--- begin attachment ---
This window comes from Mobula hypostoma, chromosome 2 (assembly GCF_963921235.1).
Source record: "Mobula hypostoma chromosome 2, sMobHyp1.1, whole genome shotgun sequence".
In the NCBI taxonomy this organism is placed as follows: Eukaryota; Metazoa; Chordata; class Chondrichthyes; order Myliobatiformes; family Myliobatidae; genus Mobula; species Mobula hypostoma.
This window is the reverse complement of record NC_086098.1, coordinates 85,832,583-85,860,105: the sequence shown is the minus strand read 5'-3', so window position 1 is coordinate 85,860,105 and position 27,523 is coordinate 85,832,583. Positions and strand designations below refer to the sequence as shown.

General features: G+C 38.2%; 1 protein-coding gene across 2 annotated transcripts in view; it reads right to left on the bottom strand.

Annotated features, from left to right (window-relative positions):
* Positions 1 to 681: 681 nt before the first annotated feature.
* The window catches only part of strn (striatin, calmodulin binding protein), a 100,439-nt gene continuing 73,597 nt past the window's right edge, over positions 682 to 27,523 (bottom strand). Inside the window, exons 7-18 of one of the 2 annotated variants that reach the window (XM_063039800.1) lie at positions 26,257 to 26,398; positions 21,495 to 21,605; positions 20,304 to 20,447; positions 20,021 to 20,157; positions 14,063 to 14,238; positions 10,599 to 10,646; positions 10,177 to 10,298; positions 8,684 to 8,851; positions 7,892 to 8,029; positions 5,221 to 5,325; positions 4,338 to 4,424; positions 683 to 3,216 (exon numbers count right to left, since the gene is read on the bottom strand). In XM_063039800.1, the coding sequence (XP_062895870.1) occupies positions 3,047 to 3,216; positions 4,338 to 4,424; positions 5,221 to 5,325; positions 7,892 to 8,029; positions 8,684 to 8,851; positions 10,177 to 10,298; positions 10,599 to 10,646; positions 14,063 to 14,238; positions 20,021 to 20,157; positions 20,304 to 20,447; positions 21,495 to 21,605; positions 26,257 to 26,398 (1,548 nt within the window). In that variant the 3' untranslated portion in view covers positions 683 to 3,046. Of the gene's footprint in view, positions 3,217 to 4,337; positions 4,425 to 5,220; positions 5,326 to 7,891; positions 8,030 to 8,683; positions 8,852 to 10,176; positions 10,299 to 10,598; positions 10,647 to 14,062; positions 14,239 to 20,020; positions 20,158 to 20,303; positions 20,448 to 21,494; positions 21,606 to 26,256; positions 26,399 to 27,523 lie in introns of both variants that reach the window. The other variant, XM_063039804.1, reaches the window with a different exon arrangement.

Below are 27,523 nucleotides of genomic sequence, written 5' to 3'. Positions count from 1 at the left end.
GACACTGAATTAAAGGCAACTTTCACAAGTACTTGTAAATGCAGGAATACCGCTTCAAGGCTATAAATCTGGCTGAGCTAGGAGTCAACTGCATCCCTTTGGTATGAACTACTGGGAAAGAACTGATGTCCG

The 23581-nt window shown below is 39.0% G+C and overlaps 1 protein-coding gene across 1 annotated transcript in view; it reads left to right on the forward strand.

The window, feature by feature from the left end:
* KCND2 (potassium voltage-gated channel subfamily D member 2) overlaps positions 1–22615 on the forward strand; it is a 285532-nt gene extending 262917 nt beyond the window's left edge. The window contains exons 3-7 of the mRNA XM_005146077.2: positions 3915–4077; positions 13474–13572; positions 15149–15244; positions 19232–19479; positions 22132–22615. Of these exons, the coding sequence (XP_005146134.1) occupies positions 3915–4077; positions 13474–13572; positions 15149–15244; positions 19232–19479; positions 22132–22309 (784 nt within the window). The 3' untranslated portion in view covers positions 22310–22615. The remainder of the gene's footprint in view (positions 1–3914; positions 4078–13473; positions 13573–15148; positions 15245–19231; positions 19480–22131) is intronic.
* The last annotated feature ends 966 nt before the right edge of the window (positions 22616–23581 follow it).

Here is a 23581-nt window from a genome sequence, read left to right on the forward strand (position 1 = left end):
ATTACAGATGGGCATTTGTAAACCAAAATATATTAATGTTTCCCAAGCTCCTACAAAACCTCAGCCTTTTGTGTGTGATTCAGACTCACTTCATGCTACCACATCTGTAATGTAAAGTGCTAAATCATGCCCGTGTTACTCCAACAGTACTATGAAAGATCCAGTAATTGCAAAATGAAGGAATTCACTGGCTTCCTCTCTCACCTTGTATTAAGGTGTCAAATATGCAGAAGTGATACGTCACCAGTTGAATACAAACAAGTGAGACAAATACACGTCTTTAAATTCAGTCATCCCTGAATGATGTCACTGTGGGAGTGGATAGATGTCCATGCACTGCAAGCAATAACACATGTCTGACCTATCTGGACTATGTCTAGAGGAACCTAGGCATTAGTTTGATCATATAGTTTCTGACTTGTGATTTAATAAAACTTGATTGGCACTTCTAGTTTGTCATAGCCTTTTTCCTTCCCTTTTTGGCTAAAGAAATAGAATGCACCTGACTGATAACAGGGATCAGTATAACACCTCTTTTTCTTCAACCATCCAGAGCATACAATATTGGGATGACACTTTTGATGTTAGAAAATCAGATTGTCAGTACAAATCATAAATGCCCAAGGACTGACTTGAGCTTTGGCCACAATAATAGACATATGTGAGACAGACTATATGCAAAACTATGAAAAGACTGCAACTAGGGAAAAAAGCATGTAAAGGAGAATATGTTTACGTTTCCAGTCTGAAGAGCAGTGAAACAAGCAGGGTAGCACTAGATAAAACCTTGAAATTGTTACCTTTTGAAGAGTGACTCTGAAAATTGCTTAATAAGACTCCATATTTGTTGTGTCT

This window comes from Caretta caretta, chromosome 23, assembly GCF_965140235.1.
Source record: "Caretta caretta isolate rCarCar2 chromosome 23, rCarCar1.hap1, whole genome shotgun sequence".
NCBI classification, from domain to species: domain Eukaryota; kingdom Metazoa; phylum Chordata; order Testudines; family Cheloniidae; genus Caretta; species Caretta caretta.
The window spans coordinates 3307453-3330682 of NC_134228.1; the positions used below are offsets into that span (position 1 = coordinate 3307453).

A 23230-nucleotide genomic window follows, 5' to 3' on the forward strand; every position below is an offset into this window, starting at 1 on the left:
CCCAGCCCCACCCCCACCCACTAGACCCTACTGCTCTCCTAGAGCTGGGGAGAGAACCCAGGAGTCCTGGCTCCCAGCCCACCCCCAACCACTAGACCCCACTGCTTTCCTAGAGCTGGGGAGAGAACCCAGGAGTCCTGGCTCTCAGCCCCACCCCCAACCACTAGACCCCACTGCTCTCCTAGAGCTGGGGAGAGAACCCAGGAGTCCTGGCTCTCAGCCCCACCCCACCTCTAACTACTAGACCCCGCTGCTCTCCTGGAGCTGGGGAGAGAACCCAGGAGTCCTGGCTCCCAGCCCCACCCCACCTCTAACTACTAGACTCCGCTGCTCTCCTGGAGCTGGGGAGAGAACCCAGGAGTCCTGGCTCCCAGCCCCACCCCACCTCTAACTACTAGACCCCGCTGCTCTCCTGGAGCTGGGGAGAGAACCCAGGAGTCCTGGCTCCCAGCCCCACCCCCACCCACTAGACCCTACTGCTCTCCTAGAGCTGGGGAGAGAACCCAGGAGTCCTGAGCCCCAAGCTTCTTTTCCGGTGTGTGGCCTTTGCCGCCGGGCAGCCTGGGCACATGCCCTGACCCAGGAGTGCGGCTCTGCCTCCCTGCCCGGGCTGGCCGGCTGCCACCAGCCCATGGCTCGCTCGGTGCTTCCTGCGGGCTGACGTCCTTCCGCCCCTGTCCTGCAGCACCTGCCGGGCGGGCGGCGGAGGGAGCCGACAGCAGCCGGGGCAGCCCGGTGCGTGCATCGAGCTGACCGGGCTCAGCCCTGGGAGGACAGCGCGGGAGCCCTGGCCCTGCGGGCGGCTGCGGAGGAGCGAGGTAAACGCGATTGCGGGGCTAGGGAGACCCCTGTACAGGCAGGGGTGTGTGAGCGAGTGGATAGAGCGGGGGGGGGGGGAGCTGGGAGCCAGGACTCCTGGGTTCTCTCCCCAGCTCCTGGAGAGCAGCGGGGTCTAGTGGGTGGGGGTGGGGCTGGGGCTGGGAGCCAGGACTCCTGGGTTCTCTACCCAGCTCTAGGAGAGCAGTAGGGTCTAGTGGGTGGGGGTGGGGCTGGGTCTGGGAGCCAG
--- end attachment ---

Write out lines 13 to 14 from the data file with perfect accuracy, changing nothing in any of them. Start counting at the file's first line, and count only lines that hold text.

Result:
* KCND2 (potassium voltage-gated channel subfamily D member 2) overlaps positions 1–22615 on the forward strand; it is a 285532-nt gene extending 262917 nt beyond the window's left edge. The window contains exons 3-7 of the mRNA XM_005146077.2: positions 3915–4077; positions 13474–13572; positions 15149–15244; positions 19232–19479; positions 22132–22615. Of these exons, the coding sequence (XP_005146134.1) occupies positions 3915–4077; positions 13474–13572; positions 15149–15244; positions 19232–19479; positions 22132–22309 (784 nt within the window). The 3' untranslated portion in view covers positions 22310–22615. The remainder of the gene's footprint in view (positions 1–3914; positions 4078–13473; positions 13573–15148; positions 15245–19231; positions 19480–22131) is intronic.
* The last annotated feature ends 966 nt before the right edge of the window (positions 22616–23581 follow it).